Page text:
**Press Conferences Today and Tomorrow
And as I mentioned, immediately after this briefing, we have senior officials from the Department of Peacekeeping Operations, the Department of Political Affairs and the Office for the Coordination of Humanitarian Affairs on Darfur, and what the UN is doing to address the complexities and challenges facing us there.
And at 5 o’clock, there fill be a press conference by the Global Security Institute on the Nuclear Non-proliferation Treaty. The speakers will include Hans Blix, Chairman of the Weapons of Mass Destruction Commission, and US Congressmen Curt Weldon and Ed Markey.
And tomorrow at 1 p.m., there will be a press conference on the financial risks and opportunities in connection with global climate change.
And that’s all I have for you today. Yes, Laura?
**Questions and Answers
Question: Marie, I have two questions. The first one is, it says that the UN will not observe the Lebanese elections, but it will field a UN team that will remain in Lebanon. Does that mean more than the two people who are already there? Or is it just going to be them? That’s the first question. And the second question is, on the statement that Annan read out today in Moscow on the Quartet saying that they support easing the system of restrictions on the movement of Palestinian people and goods. It was reported today in the New York Times that the US House of Representatives gave $50 million to Israel to build terminals for people at checkpoints surrounding Palestinian areas.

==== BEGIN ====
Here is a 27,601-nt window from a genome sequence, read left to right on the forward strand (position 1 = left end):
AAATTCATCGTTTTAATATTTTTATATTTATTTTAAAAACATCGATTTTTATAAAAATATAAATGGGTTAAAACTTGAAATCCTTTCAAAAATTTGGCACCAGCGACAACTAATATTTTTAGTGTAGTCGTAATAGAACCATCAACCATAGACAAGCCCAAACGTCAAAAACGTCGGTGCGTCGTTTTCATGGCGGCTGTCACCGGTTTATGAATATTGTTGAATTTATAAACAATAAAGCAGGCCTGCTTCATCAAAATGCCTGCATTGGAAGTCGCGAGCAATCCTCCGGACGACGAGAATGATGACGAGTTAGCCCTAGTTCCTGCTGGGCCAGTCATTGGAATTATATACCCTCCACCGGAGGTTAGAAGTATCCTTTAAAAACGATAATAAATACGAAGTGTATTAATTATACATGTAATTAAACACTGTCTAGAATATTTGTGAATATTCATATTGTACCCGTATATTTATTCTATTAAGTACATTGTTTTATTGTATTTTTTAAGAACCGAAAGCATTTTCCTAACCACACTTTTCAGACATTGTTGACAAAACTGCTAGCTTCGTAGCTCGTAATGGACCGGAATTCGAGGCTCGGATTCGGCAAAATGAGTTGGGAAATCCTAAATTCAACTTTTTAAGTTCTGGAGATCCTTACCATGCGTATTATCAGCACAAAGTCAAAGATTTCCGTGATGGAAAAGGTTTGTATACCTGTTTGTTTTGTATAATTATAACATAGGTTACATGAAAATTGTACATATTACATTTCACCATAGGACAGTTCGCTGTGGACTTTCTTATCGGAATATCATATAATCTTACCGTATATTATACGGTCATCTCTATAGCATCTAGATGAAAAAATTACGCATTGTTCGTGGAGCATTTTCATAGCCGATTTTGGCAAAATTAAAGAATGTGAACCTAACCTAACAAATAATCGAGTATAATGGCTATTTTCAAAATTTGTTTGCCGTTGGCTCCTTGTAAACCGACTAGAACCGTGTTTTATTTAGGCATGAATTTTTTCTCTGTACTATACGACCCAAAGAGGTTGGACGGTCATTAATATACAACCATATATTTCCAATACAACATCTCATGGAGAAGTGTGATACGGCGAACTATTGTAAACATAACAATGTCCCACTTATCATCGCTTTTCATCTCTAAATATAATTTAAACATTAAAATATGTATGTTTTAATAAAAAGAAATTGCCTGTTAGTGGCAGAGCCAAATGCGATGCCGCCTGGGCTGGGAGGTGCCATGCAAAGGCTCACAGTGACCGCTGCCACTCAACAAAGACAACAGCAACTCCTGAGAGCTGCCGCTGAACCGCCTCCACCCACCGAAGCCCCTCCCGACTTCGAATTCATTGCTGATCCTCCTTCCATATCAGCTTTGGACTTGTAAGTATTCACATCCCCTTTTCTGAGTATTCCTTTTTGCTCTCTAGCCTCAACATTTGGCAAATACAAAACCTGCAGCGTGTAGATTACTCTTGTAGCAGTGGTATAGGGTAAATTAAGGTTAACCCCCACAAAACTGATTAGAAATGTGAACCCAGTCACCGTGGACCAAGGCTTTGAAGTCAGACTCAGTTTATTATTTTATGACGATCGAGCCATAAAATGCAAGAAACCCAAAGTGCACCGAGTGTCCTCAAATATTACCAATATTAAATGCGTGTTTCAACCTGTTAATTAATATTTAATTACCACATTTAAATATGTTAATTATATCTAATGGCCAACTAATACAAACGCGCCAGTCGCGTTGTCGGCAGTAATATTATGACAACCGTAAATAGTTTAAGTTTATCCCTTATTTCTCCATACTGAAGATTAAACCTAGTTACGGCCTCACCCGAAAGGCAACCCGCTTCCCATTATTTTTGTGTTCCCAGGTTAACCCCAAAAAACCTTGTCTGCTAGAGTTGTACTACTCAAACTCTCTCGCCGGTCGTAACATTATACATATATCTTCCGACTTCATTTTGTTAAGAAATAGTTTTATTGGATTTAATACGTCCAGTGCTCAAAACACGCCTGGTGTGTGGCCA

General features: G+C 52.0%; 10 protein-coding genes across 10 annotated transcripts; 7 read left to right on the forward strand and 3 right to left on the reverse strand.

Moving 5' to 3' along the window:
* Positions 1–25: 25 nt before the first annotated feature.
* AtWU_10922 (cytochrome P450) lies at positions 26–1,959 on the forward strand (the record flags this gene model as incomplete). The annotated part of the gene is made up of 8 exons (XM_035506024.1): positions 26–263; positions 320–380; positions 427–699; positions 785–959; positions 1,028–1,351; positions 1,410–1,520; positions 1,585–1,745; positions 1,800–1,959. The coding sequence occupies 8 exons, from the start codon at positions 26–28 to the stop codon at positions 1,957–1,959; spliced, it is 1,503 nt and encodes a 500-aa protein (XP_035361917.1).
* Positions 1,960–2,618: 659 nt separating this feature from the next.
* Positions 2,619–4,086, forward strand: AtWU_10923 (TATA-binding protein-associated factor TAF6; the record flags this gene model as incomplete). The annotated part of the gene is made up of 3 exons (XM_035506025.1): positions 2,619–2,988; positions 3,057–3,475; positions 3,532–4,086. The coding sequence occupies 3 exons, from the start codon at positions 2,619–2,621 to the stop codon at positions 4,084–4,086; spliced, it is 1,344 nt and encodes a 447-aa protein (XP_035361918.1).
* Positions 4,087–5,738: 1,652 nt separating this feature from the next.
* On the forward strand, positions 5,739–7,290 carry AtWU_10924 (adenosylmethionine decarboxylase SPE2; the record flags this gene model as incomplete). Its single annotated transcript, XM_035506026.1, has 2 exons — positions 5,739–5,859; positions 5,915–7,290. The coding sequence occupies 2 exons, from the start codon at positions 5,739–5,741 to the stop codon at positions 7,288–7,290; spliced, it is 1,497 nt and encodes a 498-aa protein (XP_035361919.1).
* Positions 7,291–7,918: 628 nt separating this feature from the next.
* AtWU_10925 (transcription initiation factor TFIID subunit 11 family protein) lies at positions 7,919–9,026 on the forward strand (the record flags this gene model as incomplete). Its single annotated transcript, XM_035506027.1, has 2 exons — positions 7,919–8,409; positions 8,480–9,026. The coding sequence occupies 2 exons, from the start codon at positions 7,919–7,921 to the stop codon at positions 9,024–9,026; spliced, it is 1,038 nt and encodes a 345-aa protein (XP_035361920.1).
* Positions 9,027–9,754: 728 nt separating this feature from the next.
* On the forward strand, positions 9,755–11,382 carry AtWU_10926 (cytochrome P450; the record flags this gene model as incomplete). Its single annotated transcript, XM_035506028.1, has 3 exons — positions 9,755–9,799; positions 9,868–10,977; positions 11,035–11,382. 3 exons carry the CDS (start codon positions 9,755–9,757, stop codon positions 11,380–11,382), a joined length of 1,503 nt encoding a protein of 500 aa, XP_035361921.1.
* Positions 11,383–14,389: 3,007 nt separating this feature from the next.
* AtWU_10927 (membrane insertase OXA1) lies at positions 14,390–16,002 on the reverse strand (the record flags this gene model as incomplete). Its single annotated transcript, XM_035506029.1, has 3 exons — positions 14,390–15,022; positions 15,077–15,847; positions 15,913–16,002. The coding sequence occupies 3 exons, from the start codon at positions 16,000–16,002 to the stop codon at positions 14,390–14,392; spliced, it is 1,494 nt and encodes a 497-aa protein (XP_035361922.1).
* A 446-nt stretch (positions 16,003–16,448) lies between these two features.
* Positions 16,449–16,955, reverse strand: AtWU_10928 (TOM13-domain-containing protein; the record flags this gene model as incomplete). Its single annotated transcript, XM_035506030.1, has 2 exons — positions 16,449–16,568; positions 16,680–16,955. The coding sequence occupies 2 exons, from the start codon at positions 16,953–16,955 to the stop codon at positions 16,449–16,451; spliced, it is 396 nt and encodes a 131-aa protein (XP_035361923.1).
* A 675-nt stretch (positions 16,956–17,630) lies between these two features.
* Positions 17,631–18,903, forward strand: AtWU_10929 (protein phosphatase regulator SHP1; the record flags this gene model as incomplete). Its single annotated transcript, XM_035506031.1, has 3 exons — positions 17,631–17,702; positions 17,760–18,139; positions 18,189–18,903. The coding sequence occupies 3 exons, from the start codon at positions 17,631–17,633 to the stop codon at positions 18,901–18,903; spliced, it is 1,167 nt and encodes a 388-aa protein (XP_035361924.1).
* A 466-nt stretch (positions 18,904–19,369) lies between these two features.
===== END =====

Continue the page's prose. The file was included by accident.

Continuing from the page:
The US is part of the Quartet. So, can I have some sort of comment on that from the Secretary-General?
Associate Spokesperson: Okay. On the latter, I don’t have any guidance on that. So, I’ll have to look into that and get back to you.
As you know, Ms. Perelli is there on a quick mission for consultations until 18 May for preparations for the elections. But, while the United Nations will not itself observe the elections, it will field a team that will remain in Lebanon during the holding of parliamentary elections to coordinate and support international observers sent by other countries and organizations. And they will liaise with Lebanese electoral authorities, observation groups and national monitoring groups. As for the size of that, I’ll have to find out more about that and get back to you. Yes, Mark?